Today, April 23, is English Language Day
We asked one of our resident Brits, Peter Springett, to tell us all about the significance of this linguistic celebration. With a degree in English, he should know, shouldn’t he?
Unfortunately it wasn’t that simple. As we discovered when we asked him about the date – and other facts about the language.
St George’s Day, Shakespeare’s birthday, a United Nations endorsement: April 23 must be one non-stop party, right?
Actually it isn’t. A lot of people are aware of our patron saint, and many know the date. But it doesn’t have the same significance as the patron saint days of Scotland, Wales and Ireland.
And it certainly isn’t a national holiday compared with Bastille Day in France and Independence Day in the United States.
But what about Shakespeare? To party or not to party? That is the question!
Well, he is certainly our national genius. And he has contributed hundreds of words and phrases to the English language.
If you’ve ever used the phrase ‘Break the ice’ or “All that glitters is not gold”, you’ve got Shakespeare to thank. Oh, and words as varied as addiction, cold-blooded, eventful and eyeball, too.
So that’s one of the great things about English, its vocabulary?
That’s right. Grammatically, English belongs to the Germanic family of languages. But it received a second-helping of vocabulary with the Norman invaders, who arrived from what is modern-day France in the eleventh century.
Really? So you have two words for everything?
Not quite! But it still means that there are more words in the English language than French or German.
Getting your mouth around English might be complicated, but it doesn’t have to be expensive
But does that have any practical use (other than boasting to your friends in Paris or Berlin)?
Typically, words derived from Germanic tend to be shorter. If you lose your temper, in English, you are more likely to use this more direct language.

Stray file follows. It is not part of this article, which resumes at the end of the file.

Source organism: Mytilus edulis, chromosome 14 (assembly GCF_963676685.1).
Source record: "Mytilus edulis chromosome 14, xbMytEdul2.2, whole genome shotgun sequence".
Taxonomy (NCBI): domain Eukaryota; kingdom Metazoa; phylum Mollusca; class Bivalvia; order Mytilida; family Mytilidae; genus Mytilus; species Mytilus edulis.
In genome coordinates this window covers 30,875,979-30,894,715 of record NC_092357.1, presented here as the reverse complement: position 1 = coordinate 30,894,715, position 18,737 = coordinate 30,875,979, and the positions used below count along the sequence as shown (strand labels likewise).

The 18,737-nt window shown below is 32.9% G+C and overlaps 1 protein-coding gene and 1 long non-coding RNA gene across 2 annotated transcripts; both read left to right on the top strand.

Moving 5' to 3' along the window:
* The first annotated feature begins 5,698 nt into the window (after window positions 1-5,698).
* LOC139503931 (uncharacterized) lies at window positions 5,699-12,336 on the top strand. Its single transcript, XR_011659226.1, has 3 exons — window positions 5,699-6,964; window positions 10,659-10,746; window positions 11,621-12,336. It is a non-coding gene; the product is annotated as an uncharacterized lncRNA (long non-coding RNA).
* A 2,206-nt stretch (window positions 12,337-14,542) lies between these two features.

Our best swear words have their origins in anglo-saxon (the language spoken by the settlers who arrived in England from the fifth century onwards)!
Ok, so when do you use French (Latin) vocabulary?
Interesting question! Latin vocabulary bring a sense of dignity to the conversation. Take these two phrases: “Our wedding celebration commences with a champagne toast”; “The match between Liverpool and Everton starts at 3pm”.
In both cases you are talking about the beginning of the event, but the first phrase (commence) is more ceremonial, the second is matter of fact (start). By the way, look up start, it’s a fascinating example of how a word has evolved to mean something different from its original meaning.
Ok, so that’s beginning to sound a bit complicated. I thought English was easy to learn?
Well, it is in many ways. But sometimes it’s the simplicity that makes it complicated.
Really, how so?
Well, take the second person, ‘you’, for example. In English it’s the same for one person or for a group.
Now, imagine I’m writing to my friend, David. I want to say that I’m looking forward to seeing him, his wife and his children next week. But if I write, “I’m looking forward to seeing you” it’s a bit ambiguous. Am I looking forward to seeing just him, or his family?
Right, I see
So English has lots of little hacks to solve these problems. In this case I would probably say, “I am looking forward to seeing you all next week”. The word ‘all’ conveys the sense of many people.
Useful. Any last thoughts before we end?
It’s a bit of a cliché. You can learn English quite quickly, but it takes a long time to master. Practice is everything. You can’t learn to speak fluently and professionally from an app. Sorry, but you can’t. And if you want to be successful in the long term, you have to keep learning. Three months is a minimum if you are getting started. Regular practice after that is essential. Which is hard work, but you’ll see a massive improvement. Even if you won’t be writing poetry like Shakespeare! Give it a try.